The great philosopher, Plato, once wrote an essay entitled "The Allegory of The Cave." In this essay, Plato tells the story of a number of individuals, whom happened to be the inhabitants of a cave. The cave, and the darkness therein, is symbolic of a number of things. However, the two most pronounced and understood symbols are the representations of "underexposure" and "ignorance.
" As it stands, these persons have lived out their entire lives in this "cave," and have never known or been exposed to anything else. On the other hand, there is one who seems to mistakenly stumble outside the cave and into the daylight. The daylight could mean a number of things, as I am sure that it does to each reader. Consequently, the light juxtaposes the darkness, and can be seen an "knowledge" and "exposure.".Now, as any decent person would do, this "enlightened" man tries to return to his fellow bretheren and explain to them what he has just witnessed.
His ultimate goal is to get others to venture outside of their present darkness. However, he gets quite the unwarranted response. More of his peers than not are greatly angered at him, either because they are in disbelief or because they are fearful and resent the fact that they have wasted so much time in darkness.
Only a few believe. Yet, it could be that most believed him, but they were extremely afraid. Assumably, the darkness that they knew was better than that which they didn't know. Or, it could have been that because they could not fathom that there was any other existence beside the one that they and always known, no matter how horrible it maybe.I've contemplated this tale time and time again, and can not help but notice the dualities between the cave dwellers and my people (i.
e.Black folk). For centuries, in this country, African-Americans, and other diasporic Africans were kept in darkness when it came to education and their history. This darkness haunted our ancestors in their strivings to gain education and to know themselves; In many cases, it cost them their lives. However, their were a lucky few who were able to overcome the pervasive darkness of discrimination and racism and achieve their dreams. Yet, this was not true of the masses.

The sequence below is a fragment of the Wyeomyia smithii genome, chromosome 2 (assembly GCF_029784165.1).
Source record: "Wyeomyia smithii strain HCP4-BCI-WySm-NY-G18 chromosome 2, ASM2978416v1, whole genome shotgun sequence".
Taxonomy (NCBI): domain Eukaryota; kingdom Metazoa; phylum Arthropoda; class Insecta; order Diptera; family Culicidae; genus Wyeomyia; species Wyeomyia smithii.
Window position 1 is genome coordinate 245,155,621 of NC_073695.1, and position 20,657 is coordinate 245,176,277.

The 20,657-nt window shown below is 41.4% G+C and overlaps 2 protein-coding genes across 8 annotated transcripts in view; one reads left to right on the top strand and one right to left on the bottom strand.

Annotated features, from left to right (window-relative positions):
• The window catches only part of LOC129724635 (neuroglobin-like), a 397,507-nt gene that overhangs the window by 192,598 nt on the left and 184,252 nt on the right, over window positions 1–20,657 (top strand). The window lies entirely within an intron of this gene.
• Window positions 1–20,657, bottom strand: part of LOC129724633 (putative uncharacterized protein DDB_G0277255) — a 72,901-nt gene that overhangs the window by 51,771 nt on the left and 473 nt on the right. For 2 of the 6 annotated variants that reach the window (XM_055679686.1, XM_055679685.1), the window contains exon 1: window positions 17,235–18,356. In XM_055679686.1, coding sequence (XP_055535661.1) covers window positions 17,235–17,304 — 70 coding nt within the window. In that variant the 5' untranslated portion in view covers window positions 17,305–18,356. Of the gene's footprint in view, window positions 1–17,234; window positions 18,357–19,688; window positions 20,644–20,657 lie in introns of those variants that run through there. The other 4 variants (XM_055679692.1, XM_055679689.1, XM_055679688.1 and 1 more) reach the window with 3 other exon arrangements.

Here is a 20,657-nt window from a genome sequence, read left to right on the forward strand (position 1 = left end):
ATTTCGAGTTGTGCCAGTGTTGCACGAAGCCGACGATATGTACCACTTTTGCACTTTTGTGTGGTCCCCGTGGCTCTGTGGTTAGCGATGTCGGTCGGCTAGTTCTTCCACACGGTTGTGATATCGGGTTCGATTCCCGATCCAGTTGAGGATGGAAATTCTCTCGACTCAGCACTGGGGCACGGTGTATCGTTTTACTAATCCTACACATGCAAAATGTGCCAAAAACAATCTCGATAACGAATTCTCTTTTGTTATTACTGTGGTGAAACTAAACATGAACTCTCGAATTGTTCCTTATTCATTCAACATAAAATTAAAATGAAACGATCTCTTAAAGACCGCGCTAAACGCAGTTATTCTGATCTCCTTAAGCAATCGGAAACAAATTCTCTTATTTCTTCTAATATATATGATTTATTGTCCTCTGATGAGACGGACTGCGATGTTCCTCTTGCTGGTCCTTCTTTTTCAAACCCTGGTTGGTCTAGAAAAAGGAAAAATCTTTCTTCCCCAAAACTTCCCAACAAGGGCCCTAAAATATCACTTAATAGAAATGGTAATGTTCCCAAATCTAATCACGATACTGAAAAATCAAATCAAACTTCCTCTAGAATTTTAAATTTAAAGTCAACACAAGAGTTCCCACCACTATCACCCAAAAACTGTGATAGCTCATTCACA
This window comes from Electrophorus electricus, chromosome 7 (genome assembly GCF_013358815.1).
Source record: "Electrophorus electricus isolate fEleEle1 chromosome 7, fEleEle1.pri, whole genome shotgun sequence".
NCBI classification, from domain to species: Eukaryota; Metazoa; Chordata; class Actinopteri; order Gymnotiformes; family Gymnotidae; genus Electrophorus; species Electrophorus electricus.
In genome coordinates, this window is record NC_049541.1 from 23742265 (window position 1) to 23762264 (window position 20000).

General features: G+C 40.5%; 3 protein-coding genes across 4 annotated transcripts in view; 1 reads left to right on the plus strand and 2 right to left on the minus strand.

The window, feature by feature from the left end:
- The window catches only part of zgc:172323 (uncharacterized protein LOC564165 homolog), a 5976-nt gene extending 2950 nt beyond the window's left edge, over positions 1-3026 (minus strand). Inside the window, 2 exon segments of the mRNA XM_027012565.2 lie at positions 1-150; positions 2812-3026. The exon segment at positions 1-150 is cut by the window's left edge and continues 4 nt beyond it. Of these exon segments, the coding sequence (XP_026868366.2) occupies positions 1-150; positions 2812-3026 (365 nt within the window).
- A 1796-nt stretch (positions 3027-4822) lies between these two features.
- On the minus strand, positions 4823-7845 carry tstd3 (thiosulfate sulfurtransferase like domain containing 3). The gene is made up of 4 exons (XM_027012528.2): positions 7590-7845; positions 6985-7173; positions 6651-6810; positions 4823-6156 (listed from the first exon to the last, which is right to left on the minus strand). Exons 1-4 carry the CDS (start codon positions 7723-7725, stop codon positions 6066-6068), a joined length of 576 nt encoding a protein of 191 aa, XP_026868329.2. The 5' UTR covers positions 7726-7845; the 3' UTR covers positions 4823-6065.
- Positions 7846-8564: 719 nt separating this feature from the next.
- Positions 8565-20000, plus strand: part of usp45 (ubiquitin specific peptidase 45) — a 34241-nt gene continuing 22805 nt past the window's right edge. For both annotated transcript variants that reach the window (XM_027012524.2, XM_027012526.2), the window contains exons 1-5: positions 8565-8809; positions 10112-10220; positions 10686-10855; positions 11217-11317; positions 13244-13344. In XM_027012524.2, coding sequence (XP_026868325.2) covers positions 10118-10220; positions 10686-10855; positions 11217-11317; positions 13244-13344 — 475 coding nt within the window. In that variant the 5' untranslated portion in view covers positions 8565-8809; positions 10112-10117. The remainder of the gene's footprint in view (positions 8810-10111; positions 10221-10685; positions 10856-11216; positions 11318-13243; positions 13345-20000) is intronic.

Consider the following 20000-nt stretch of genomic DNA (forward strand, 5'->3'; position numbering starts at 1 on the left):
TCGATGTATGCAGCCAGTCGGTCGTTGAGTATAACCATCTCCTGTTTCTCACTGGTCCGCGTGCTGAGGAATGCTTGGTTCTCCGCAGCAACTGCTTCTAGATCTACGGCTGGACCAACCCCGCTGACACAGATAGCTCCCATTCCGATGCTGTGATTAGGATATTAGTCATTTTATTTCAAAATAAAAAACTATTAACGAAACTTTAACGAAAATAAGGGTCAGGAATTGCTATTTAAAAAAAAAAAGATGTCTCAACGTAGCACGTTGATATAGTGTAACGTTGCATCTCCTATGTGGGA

What is even more problematic is how pervasive this darkness continues to be when it comes to Black history, which is subsequently world history. There are no longer the same visible monsters that try to beat us off our path. Yet there are those mental demons, which tell us that to love self and try and learn about self is being racist.
There are also those demons that tell us that it is unnecessary because we now live in a multicultural society, where racism no longer exist, thus making it unnecessary to take the issue of cultural history seriously. And, last but least, there are those demons that tell us that those annals of Black history are not true, because Black folk could not possibly have done such things. Out of all these demons, I do not presume to know which is worse. But, i will say that I believe the latter demon shows more power, because it is he who causes many of us to suffer from inferiority complexes that prevent us from reliving the greatness that we once knew.On the other hand, there are now many of us who have been lucky enough to encounter the light in its many forms, be it formal education or self taught knowledge.
However, what seems to be most problematic here is the various interpretations of the light that we seem to want to take back to our bretheren. Many of us either want to force feed people or tell them nothing at all, and take the attitude that "I did it myself, why can't they?" There are also some of us who have taken the attitude that our exposure to the light has in some way made us better the masses who remain in darkness. Consequently, we never seem to realize that in many ways than not we are very similar to the initial cave dweller that stumbled into the light. Negating the fact that our exposure to the light brought with it a duality of things- an opportunity and a responsibility. The opportunity is whatever you make of it-that is the individual part. The responsibility is to take the light/knowledge back to our community-"to whom much is given, much is required.
" The enlightened can not afford to let the darkness continue to overpower our people. What does all this mean? This means that the enlightened must teach them, tell them, embrace them, love them into the light..Carolyn Hall is a doctoral candidate at Clark Atlanta University.
She recieved her BA and MA in English from Tennessee State University. She is a native of Memphis, Tn and currently resides in Atlanta, GA, where she teaches at Clark Atlanta University.
By: Carolyn Hall